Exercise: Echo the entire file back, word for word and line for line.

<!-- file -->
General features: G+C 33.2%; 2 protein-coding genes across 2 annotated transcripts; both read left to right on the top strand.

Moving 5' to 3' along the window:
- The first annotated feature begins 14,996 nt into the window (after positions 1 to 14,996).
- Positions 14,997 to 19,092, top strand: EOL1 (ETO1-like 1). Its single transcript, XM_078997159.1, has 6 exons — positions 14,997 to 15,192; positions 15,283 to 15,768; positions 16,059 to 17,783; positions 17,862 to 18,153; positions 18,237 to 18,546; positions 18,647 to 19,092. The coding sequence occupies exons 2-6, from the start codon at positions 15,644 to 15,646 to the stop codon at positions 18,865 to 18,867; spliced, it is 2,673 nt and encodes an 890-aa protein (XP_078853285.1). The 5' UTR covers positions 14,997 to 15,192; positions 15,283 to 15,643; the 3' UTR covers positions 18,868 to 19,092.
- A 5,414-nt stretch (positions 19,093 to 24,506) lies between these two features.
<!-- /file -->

General features: G+C 33.2%; 2 protein-coding genes across 2 annotated transcripts; both read left to right on the top strand.

Moving 5' to 3' along the window:
- The first annotated feature begins 14,996 nt into the window (after positions 1 to 14,996).
- Positions 14,997 to 19,092, top strand: EOL1 (ETO1-like 1). Its single transcript, XM_078997159.1, has 6 exons — positions 14,997 to 15,192; positions 15,283 to 15,768; positions 16,059 to 17,783; positions 17,862 to 18,153; positions 18,237 to 18,546; positions 18,647 to 19,092. The coding sequence occupies exons 2-6, from the start codon at positions 15,644 to 15,646 to the stop codon at positions 18,865 to 18,867; spliced, it is 2,673 nt and encodes an 890-aa protein (XP_078853285.1). The 5' UTR covers positions 14,997 to 15,192; positions 15,283 to 15,643; the 3' UTR covers positions 18,868 to 19,092.
- A 5,414-nt stretch (positions 19,093 to 24,506) lies between these two features.